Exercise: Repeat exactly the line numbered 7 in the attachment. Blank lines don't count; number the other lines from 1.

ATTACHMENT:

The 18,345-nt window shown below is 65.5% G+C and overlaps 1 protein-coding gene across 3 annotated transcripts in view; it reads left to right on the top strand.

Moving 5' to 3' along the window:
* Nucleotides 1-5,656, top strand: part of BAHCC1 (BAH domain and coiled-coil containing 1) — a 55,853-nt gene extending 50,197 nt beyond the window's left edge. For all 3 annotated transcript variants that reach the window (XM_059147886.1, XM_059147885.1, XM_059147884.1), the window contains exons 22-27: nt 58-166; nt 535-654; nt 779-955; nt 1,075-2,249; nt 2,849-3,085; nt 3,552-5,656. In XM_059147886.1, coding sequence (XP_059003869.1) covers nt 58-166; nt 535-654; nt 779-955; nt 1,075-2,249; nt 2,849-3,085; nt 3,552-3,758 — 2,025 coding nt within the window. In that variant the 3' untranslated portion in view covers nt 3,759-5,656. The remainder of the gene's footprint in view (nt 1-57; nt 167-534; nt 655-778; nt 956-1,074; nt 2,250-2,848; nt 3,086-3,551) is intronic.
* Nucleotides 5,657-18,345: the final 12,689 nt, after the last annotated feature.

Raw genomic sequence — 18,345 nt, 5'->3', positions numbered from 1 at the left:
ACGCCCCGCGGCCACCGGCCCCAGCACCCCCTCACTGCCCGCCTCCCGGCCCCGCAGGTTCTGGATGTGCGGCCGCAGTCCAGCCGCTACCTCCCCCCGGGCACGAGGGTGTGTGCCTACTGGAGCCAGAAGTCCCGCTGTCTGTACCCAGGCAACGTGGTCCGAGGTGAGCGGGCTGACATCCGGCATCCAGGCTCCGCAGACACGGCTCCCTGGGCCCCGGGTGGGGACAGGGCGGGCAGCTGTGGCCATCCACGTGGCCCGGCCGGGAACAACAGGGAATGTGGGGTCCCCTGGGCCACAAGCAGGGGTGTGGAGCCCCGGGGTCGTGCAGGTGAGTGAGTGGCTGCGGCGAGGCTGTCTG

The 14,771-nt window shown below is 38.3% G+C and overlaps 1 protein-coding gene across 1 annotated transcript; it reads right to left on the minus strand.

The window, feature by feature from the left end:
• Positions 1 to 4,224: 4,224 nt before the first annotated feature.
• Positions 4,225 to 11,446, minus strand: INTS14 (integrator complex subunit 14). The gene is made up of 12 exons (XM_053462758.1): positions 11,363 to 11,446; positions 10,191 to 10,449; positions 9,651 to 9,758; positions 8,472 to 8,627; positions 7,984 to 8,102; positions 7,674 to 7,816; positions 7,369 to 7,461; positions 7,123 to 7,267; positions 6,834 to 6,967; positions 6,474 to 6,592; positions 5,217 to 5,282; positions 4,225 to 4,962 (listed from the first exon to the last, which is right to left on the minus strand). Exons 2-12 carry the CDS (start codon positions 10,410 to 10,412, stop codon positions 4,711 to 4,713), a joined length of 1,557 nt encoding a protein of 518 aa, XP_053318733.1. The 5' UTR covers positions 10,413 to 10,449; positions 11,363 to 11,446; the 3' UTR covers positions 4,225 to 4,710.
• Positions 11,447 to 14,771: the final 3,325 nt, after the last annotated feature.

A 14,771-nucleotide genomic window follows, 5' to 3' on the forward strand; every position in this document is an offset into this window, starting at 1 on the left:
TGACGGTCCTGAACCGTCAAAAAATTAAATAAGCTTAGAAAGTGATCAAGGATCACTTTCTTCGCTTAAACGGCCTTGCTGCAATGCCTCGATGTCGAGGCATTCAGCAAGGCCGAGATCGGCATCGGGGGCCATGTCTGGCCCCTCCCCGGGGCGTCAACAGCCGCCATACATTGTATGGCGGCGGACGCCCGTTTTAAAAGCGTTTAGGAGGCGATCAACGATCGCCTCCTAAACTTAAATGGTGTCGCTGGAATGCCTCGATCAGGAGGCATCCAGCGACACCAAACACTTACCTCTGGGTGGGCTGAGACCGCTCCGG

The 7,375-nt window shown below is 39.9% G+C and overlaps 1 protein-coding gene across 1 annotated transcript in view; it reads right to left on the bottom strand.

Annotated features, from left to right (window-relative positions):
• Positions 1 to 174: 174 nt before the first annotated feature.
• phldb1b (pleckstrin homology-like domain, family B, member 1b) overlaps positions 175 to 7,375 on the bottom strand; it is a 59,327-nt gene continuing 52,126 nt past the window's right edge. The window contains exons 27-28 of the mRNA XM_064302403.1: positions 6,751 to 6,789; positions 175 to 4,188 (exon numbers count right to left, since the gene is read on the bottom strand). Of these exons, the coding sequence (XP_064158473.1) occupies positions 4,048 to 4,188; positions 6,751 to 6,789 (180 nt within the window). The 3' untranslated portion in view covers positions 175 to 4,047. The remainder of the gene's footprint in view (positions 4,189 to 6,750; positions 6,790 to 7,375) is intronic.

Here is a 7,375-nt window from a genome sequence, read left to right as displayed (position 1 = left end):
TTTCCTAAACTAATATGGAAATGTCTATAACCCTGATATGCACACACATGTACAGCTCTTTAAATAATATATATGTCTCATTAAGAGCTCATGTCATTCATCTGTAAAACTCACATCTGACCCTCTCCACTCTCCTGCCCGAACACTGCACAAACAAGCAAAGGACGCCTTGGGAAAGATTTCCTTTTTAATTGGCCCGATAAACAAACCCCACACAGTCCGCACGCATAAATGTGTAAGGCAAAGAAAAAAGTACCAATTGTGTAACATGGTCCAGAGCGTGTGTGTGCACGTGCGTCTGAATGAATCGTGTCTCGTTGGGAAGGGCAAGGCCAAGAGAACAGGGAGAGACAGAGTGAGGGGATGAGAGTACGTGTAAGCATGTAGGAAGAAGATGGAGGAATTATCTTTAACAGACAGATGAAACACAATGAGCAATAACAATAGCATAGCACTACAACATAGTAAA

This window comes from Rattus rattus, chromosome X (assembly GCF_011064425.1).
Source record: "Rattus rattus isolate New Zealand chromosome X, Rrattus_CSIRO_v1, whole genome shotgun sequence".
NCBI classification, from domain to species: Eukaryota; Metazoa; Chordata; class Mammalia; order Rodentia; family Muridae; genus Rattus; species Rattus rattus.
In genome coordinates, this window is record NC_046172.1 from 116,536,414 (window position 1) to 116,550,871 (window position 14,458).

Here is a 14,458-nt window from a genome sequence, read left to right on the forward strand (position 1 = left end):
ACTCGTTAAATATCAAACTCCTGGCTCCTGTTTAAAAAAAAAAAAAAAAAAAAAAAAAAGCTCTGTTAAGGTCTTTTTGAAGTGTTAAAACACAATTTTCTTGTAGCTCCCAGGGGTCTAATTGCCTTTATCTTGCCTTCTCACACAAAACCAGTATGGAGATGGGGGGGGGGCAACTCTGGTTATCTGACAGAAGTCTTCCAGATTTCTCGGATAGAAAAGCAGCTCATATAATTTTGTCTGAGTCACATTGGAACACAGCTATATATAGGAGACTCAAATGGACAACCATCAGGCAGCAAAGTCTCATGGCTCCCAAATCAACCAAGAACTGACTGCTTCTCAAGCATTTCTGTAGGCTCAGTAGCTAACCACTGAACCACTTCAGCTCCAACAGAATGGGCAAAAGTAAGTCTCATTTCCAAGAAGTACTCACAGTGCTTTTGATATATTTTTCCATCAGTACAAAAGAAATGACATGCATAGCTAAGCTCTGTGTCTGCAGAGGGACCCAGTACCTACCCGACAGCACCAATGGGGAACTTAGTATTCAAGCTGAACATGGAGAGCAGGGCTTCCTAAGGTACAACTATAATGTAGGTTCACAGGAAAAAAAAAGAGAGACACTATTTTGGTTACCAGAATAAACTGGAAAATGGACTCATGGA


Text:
The 14,771-nt window shown below is 38.3% G+C and overlaps 1 protein-coding gene across 1 annotated transcript; it reads right to left on the minus strand.